Corruption in Russia wears police uniform Saratov crusader loses battle for honesty

July 06, 1998|By Kathy Lally | Kathy Lally,SUN FOREIGN STAFF

SARATOV, Russia -- His friends call Igor Lykov the last honest cop in Russia. They always chided him for it, telling him his crusade to uphold the law was lunacy in a country like this one.

Lykov laughed off the admonitions. He couldn't live any other way, and he didn't.

The doorbell rang at 10 on a Saturday night. Lykov was going over some papers, evidence related to corruption. His 15-year-old daughter, Lida, was in the kitchen with a girlfriend. When he opened the door, two shots rang out from the shabby, dark, fourth-floor hallway. He staggered into the kitchen, calling Lida's name, and then he fell. He died in front of her.

Lykov was a provincial policeman in a solitary battle. He felt a compulsion to slash away at the tentacles of corruption that gripped nearly every institution in this country.

"He was killed because he was better than others," says Sergei Grigoriants, chairman of the Glasnost Public Foundation, a Moscow human rights organization. "He was braver and more honest than others. It's a very great loss for the country. I personally don't know anyone else like him."

Lykov was a tough but gentle 47-year-old police major assigned to the port in this Volga River city 500 miles southeast of Moscow. He had the deceptively sleepy-eyed look of a Robert Mitchum. His job was catching the brigands poaching sturgeon and caviar, but when he stumbled upon corruption in other departments, among policemen or court officials or intelligence officers, he was morally unable to look the other way. He insisted on intervening. He was killed in a contract murder, his family and friends say, because he spoke up once too often.

"Maybe there are other honest policemen," Grigoriants says. "There are other policemen who don't take bribes. But there are none fighting as effectively as he did, and it's awful that it all ends in murder."

Corruption in Russia is staggering in its pervasiveness. It is a condition inherited from the past, from a system where everyone was entitled to the same kind of food and housing and jobs and vacations, but there was never enough to go around, so citizens had to resort to bribery to get their share. The new system has encouraged them to refine those arts.

In Moscow, police Chief Vladimir Abramov says 60 percent of the city's robberies and assaults are committed by criminals wearing a police uniform -- many of them former police officers who quit and went over to the other, more profitable, side.

Saratov is no different, says regional Gov. Dmitri Ayatskov. "Unfortunately, the police are very corrupt," he says. "In the last few months, there have been crimes committed almost every day where police take part. They take bribes. They sell drugs. They sell weapons."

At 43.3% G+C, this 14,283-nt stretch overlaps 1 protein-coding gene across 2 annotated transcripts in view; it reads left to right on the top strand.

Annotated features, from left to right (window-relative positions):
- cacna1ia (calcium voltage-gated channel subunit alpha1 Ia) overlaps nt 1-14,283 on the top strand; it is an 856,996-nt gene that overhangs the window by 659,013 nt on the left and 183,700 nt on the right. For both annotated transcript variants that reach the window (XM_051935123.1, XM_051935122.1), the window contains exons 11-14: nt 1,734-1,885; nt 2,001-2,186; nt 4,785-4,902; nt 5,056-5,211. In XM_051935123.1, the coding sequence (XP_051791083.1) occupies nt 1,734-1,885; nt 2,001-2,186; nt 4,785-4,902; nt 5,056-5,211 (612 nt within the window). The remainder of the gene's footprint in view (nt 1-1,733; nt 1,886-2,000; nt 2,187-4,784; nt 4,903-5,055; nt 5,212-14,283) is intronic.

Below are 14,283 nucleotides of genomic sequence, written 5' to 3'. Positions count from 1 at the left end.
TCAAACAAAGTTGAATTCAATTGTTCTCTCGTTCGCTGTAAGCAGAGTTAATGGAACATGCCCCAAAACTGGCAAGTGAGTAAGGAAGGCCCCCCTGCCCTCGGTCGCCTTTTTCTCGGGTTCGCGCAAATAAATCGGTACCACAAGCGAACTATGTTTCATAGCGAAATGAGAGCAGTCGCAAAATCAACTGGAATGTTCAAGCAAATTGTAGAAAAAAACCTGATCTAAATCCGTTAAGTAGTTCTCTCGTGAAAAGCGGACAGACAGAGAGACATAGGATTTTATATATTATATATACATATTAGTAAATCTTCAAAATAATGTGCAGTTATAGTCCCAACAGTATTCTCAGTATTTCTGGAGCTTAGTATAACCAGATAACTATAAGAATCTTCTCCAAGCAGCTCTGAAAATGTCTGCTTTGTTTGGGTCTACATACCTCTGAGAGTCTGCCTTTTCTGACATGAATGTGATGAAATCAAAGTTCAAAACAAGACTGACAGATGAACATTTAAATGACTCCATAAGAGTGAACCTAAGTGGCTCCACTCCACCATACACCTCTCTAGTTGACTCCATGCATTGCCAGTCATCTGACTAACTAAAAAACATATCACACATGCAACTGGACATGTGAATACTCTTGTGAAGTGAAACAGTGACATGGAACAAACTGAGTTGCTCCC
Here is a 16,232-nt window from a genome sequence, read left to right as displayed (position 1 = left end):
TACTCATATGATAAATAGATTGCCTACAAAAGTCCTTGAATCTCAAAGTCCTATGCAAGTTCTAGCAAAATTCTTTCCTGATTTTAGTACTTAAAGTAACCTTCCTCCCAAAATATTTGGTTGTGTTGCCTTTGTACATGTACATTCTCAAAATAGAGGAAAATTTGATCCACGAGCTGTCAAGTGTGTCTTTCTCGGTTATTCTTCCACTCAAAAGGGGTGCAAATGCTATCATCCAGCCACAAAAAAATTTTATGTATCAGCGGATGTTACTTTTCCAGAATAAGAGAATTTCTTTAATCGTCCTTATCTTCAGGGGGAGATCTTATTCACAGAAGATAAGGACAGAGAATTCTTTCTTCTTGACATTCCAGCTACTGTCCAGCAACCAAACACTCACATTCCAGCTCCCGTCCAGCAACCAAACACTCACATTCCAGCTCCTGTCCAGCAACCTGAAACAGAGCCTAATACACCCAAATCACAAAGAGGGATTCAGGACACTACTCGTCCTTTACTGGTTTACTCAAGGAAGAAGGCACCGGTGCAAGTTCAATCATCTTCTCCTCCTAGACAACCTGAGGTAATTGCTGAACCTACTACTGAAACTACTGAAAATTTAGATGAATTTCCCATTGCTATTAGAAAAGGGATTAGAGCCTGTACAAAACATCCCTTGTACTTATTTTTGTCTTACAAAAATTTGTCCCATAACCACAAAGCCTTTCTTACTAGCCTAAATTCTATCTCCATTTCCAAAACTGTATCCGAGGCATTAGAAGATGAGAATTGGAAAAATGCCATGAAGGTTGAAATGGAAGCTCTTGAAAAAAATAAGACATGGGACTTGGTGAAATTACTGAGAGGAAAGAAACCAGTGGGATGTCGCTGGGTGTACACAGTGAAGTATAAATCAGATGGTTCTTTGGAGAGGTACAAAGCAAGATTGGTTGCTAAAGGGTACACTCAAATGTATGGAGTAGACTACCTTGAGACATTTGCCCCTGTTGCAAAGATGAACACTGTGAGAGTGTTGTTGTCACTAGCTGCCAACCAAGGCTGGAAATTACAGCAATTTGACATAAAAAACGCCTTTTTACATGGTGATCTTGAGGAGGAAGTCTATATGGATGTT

Police have both opportunity and need -- even an experienced policeman like Lykov, with 25 years on the force, earns only $200 a month. With salaries low and living costs high, many public servants feel they have no choice but to live on bribes. Bribes have become an expected part of their salary.

Russians spend $6 billion a year bribing officials, says Georgy Satarov, a former aide to President Boris N. Yeltsin who is president of the Information Science for Democracy fund.

In addition, he reports, 10 percent of the profits of small and medium businesses are siphoned off into corrupt deals, which result in higher prices for goods and services. He estimates $50 billion a year is lost to corruption -- more than the nation spent on science, education, health and culture last year.

How could any one person stand up to all of that?

Not a day passed that Inna Grigoryevna Shvidenko, Lykov's sister-in-law, did not remind him he was in danger, that he should think of his two motherless children, Lida, 15, and Ilya, 20. Their mother, Alyona, died nine years ago from cancer. She was a doctor, and her family blamed her illness on exposure to faulty equipment used to administer sonograms.

"Not many people could understand his idealism," says Shvidenko, also a doctor. "Such character is rare, and most people didn't understand it.

"He acted according to his ideals, his convictions and his upbringing. He never changed his convictions. If that's good or bad, it's not up to us to make judgments."

Grigoriants and Lykov met about six years ago, after Lykov was arrested and charged with violating state secrets because he criticized the KGB in Saratov. Lykov had been quoted in a local newspaper complaining that the KGB recruited informers by entrapment, pushing them into compromising situations and then threatening to expose them unless they worked as informants.

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